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Diabetic Retinopathy

Diabetic Retinopathy


Diabetic retinopathy is a complication of diabetes that affects the eyes. It is caused by damage to the blood vessels of the light-sensitive tissue in the back of the eye (retina). Diabetic retinopathy may initially cause no noticable visual disturbances, but over time it can develop into a very serious disease.

We asked the ophthalmologist Dr Maya Mineva to explain the diabetic complication to us and to illustrate how we can treat this serious eye disease.



What are diabetes and diabetic retinopathy?

Dr Mineva explains the symptoms of diabetes below:

Diabetes is an endocrine-exchange disorder which affects several metabolisms – a major feature is persistent hyperglycaemia with a high pathogenic level, absolute or relative insulin deficiency, with vascular damage leading to high morbidity and death.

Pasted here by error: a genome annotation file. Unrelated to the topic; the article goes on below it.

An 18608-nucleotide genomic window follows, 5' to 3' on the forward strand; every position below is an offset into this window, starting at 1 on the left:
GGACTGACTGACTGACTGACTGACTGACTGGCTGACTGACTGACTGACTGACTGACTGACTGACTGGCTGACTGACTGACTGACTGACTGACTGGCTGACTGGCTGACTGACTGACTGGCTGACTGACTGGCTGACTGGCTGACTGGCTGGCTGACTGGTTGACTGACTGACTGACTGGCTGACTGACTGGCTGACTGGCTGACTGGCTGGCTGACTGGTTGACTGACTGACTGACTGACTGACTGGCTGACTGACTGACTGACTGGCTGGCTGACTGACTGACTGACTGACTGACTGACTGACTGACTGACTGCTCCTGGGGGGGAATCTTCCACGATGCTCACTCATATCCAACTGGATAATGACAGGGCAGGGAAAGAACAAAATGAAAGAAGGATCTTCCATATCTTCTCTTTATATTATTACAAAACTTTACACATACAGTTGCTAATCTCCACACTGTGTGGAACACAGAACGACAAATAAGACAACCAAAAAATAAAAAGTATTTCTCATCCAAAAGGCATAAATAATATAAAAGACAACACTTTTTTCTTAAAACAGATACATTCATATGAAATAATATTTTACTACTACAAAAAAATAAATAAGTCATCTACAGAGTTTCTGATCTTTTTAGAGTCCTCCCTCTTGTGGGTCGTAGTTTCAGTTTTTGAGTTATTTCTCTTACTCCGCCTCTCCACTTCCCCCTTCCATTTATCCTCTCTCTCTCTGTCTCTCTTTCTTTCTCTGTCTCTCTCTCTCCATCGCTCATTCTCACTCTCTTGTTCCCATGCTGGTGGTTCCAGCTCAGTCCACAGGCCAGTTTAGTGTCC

She also mentions several causes for the widespread disease: poor nutrition, lack of physical activity, stress and hereditary factors are the main causes of diabetes, in which the human body is unable to produce insulin.

By affecting all blood vessels, diabetes causes multiple organ damage, including eye deterioration. The most serious visual ailment generated by diabetes is diabetic retinopathy, which is one of the main causes of blindness. It develops at different levels and impairs vision irreversibly, in a variety of ways.

Can diabetic retinopathy be cured?

In its milder form, known as non-proliferative diabetic retinopathy, it can be cured with laser therapy and drug treatment, in an outpatient setting.

The possibility of acting on the occurrence of complications caused by the more serious proliferative form of diabetic retinopathy is through vitreous surgery.

What can we do to protect ourselves from diabetic retinopathy?

The damage of the fundus of the eye is not visible or recognisable by the patient. To prevent serious complications, an ophthalmological visit is necessary at least once a year. Diagnosis of diabetic retinopathy requires fluorescein angiography (FA) and optical coherence tomography (OCT), in addition to standard eye examination – visual acuity, anterior segment biomicroscopy and an examination of the widened pupils.

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